July 12, 2017 / 2:17 PM / in 3 years

PRECIOUS-Gold climbs as Yellen testimony curbs rate hike speculation

    * Yellen says no need for rates to rise much further
    * Dollar eases, bolstering gold
    * GRAPHIC-2017 asset returns: tmsnrt.rs/2jvdmXl

 (Updates prices, market comment, milestones throughout; adds
byline, NEW YORK dateline)
    By Chris Prentice and Jan Harvey
    NEW YORK/LONDON, July 12 (Reuters) - Gold prices rose on
Wednesday, edging further from this week's near four-month low
after comments from Federal Reserve Chair Janet Yellen curbed
speculation that U.S. interest rates would rise more than once
this year.
    In congressional testimony, Yellen said that given current
estimates the Fed would not need to lift rates all that much
further to reach a neutral level that neither encourages nor
discourages economic activity.
    That weighed on the dollar        and U.S. Treasury yields,
helping lift gold further from Monday's trough of $1,204.45, the
weakest price since mid-March. 
    Spot gold        was 0.24 percent at $1,220.26 per ounce by
3:02 p.m. EDT (1902 GMT).
    The most-active U.S. gold         futures for August
delivery settled up $4.40 or 0.36 percent, at $1,219.1 per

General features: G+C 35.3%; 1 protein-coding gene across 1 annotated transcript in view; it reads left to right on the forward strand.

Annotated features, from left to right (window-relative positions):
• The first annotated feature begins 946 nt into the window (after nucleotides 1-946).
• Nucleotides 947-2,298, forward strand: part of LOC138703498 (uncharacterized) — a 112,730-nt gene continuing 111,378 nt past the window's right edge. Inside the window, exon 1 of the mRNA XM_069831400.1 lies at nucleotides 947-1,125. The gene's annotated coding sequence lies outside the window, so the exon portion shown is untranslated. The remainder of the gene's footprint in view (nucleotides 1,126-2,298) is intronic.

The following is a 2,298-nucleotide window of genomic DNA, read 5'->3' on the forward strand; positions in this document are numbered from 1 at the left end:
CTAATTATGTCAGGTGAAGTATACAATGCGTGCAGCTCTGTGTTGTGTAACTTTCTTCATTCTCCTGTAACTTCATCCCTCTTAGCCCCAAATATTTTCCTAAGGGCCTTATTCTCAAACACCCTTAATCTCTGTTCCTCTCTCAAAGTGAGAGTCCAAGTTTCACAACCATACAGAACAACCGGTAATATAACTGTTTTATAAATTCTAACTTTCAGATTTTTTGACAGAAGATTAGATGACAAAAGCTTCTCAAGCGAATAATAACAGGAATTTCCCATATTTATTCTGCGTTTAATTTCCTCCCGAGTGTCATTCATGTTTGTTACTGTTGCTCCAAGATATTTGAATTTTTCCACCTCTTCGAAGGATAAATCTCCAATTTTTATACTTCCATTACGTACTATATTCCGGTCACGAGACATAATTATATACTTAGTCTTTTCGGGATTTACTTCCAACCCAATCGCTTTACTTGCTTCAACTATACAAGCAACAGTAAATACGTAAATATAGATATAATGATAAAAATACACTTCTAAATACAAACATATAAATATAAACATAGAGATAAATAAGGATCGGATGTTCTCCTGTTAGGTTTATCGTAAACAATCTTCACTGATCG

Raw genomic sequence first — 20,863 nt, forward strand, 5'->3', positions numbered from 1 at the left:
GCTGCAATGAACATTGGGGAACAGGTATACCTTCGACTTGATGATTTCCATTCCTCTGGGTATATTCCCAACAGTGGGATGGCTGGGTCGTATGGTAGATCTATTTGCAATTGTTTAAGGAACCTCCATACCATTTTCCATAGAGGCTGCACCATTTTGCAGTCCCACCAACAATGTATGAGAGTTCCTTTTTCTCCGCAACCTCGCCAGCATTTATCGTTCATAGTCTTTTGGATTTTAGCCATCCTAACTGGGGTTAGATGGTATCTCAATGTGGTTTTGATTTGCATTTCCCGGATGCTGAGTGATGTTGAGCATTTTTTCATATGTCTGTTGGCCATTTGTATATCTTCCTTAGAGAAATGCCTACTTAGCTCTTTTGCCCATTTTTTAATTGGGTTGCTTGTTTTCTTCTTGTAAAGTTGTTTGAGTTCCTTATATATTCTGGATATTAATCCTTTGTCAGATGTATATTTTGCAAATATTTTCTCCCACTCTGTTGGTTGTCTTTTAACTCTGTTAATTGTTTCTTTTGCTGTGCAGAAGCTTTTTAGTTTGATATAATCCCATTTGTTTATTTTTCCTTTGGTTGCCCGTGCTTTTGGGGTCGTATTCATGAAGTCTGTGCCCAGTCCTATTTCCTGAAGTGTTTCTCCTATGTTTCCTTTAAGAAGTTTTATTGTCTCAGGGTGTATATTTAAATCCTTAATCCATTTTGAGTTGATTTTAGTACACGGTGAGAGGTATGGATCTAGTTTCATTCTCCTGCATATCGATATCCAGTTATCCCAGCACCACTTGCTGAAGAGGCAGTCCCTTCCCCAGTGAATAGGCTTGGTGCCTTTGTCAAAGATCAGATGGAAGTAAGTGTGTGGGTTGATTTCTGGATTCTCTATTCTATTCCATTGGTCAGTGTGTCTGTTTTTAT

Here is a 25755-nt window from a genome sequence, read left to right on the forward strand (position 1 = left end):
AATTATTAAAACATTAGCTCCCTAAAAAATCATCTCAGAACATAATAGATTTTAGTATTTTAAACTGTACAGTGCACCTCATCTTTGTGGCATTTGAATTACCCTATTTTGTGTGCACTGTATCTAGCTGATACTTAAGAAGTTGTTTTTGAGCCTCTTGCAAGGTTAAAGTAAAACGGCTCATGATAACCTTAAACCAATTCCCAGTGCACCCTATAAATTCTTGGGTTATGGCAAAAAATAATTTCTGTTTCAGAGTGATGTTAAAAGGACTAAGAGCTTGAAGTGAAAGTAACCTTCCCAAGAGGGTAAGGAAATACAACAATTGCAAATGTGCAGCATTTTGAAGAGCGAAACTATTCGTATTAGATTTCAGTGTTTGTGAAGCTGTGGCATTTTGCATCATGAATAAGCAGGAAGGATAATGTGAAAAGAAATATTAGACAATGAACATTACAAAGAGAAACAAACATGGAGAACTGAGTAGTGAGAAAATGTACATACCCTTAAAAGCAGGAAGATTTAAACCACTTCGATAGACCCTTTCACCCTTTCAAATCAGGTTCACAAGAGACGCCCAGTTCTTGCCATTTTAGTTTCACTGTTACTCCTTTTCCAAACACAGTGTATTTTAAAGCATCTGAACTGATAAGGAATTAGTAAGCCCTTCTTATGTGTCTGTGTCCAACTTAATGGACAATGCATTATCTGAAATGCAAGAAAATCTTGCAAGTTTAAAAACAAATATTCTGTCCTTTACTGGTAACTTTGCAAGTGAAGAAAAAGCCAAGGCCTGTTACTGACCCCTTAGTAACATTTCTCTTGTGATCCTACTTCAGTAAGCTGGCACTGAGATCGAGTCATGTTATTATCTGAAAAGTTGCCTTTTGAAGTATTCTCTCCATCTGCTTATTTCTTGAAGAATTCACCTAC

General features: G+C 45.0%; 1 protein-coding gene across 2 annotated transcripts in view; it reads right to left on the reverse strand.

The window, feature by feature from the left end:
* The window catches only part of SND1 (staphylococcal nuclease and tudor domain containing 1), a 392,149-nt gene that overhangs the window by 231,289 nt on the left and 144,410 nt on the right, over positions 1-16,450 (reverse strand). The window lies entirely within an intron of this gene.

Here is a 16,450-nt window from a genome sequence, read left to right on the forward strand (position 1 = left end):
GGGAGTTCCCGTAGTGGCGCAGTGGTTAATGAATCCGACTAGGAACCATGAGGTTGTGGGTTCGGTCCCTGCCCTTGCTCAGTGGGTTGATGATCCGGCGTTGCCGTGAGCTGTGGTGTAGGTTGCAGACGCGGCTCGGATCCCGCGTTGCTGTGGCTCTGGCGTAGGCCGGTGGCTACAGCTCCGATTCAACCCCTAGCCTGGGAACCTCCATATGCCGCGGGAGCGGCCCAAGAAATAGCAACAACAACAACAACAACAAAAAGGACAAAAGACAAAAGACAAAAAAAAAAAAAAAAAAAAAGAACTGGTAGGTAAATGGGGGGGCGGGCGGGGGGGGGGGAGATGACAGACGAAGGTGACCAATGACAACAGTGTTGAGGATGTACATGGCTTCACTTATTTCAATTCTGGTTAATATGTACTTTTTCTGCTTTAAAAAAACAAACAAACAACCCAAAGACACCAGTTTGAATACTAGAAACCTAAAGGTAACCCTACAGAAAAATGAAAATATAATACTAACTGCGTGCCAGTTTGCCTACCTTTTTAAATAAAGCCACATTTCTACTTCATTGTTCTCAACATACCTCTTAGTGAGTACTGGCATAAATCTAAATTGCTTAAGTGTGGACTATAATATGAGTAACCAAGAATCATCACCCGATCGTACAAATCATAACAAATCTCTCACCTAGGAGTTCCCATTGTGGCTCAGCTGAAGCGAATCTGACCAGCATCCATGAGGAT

ounce. Prices had rallied as much as 1.8 percent from Monday's
near four-month low of $1,204.
    "Gold reacts negatively to a rising interest rate
atmosphere, but there are limits to that," said James Steel, an
analyst at HSBC Securities (USA) Inc.
    Yellen's statements indicated that "tightening policies will
not necessarily be abrupt," Steel said.
    The dollar slipped and U.S. Treasury yields fell after
Yellen's comments in what may be one of her last appearances
before Congress.             
    The greenback        remained down against a basket of major
currencies for much of the session, which bolstered bullion. It
had edged higher by 2:55 p.m.
    Immediately after her statement, federal funds futures
implied traders saw a 53 percent chance the Fed would raise key
overnight borrowing costs at its December meeting, down from 60
percent beforehand, according to CME Group's FedWatch program.
    Gold is highly sensitive to rising U.S. interest rates, as
these increase the opportunity cost of holding non-yielding
bullion, while boosting the greenback, in which it is priced.
    In the major physical markets, Commerzbank said in a note
that higher imports into No. 2 consumer India, reported the
previous day, could prove to be the last to show such strength
for a while.              
    "Indian gold traders are likely to have brought purchases
forward because a goods and services tax was introduced on gold
purchases in India on 1 July," it said. 
    Among other precious metals, silver       , which hit its
lowest since April last year during a flash crash on Friday at
$14.86, was 0.72 percent at $15.89. 
    Palladium        gained 1.53 percent at $862.98 an ounce.
Platinum        was up 1.33 percent at $912.99, recovering from
Tuesday's year-to-date low of $886.15 an ounce.

 (Reporting by Chris Prentice in New York and Jan Harvey in
London; additional reporting by Nithin Prasad and Arpan Varghese
in Bengaluru; Editing by David Evans and Tom Brown)
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